Meanwhile, the rhetoric against multiculturalism strikes many ethnic Turks living in Germany as a refusal by the majority culture to recognize that Germany has become a country of immigration, or to accept the consequences of that irrevocable fact.
"In America immigrants are proud to be immigrants," said Mustafa Yoldas, a medical doctor in Hamburg and vice chairman of the Islamic League of North Germany. "In Germany they are only endured."
Of course, the reply is that immigrants to America are eager to become Americans, while Muslim immigrants in Germany have refused to give up cultural ways that are inimical to German values and to democracy. When politicians here talk about a parallel society, they mean the growth of a sort of an eastern Anatolian tribal culture that oppresses women, forces their daughters into arranged marriages, and from time to time engages in honor killings.
Yoldas and other Muslim spokesmen acknowledge that this society exists, but they have several rejoinders. One is that the newly harsh and uncompromising discourse on immigration places all the onus on the immigrants themselves, and very little on Germany itself, which has abjectly failed over the decades to help the Turkish guest workers to integrate - by, for example, recognizing Islam as a German religion and funding a religious academy so imams could be German born and German trained, rather than imported from Egypt or Gaza.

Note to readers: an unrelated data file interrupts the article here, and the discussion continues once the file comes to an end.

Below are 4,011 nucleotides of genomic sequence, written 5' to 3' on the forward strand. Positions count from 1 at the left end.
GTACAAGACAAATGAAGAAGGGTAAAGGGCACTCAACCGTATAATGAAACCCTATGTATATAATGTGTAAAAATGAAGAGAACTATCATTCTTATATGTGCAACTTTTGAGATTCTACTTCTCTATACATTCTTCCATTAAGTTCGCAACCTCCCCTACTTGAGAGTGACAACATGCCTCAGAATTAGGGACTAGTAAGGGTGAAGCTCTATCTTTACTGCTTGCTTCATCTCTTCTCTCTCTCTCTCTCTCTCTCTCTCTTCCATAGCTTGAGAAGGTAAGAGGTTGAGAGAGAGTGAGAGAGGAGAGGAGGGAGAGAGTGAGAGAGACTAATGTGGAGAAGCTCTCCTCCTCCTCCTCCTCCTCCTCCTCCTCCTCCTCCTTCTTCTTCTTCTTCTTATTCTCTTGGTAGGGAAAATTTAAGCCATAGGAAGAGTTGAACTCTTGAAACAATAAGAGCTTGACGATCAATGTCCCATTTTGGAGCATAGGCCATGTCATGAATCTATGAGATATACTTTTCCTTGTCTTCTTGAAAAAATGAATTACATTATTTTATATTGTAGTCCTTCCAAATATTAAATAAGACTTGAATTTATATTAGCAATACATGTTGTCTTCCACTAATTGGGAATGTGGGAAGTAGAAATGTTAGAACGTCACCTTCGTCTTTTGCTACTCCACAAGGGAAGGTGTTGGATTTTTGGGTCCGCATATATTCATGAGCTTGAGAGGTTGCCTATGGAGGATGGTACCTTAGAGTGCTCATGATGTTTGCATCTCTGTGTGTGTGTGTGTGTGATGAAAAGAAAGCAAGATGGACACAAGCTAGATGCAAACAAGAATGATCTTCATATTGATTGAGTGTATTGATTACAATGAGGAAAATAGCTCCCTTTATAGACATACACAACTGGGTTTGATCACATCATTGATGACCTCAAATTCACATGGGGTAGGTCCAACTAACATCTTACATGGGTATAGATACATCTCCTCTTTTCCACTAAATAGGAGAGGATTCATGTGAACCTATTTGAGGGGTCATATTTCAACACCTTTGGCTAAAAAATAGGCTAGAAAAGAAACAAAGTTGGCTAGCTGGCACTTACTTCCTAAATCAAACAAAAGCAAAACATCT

It was Germany, after all, that not only encouraged the original guest workers to come four decades ago, but preferred the uneducated and more culturally backward of them, because the demand was for unskilled labor. Then, in the false expectation that they would return to Turkey, the host society encouraged the Turks to live quite separately - Bantu-ized, as it were.
Since then, Germany has yet to discover remedies for cultural separateness that have been fruitful elsewhere: affirmative action for example, for which there is barely a suggestion, much less an actual program in Germany.
And at a deeper level, listening to the overwrought rhetoric of recent days, one wonders about a paradox lying at the heart of the whole matter. Speaking of the leitkultur, the politicians most commonly define it as an attachment to the German Basic Law, in other words to German democracy. Every body who wants to live here, they say, should pledge allegiance to that.
Fair enough. But that very definition suggests to many ethnic Turks that the Germans themselves do not fully appreciate the significance and the implications of their own values. What, for example, do Stoiber's calls for openness and tolerance mean if Germany remains closed to a simple, voluntary, unforced choice of a headdress by a Muslim woman who is qualified to teach in the public schools?
What the Turkish leaders here say is that they want to be integrated, but not by force and not at the cost of their identity as Muslims. Moreover, they argue, the very principles of the Basic Law require that they be allowed to see things this way.
"If we have a Basic Law that does not prefer one ethnic group or religion over another," Yoldas said, "then we have to ask the politicians to accept the Basic Law."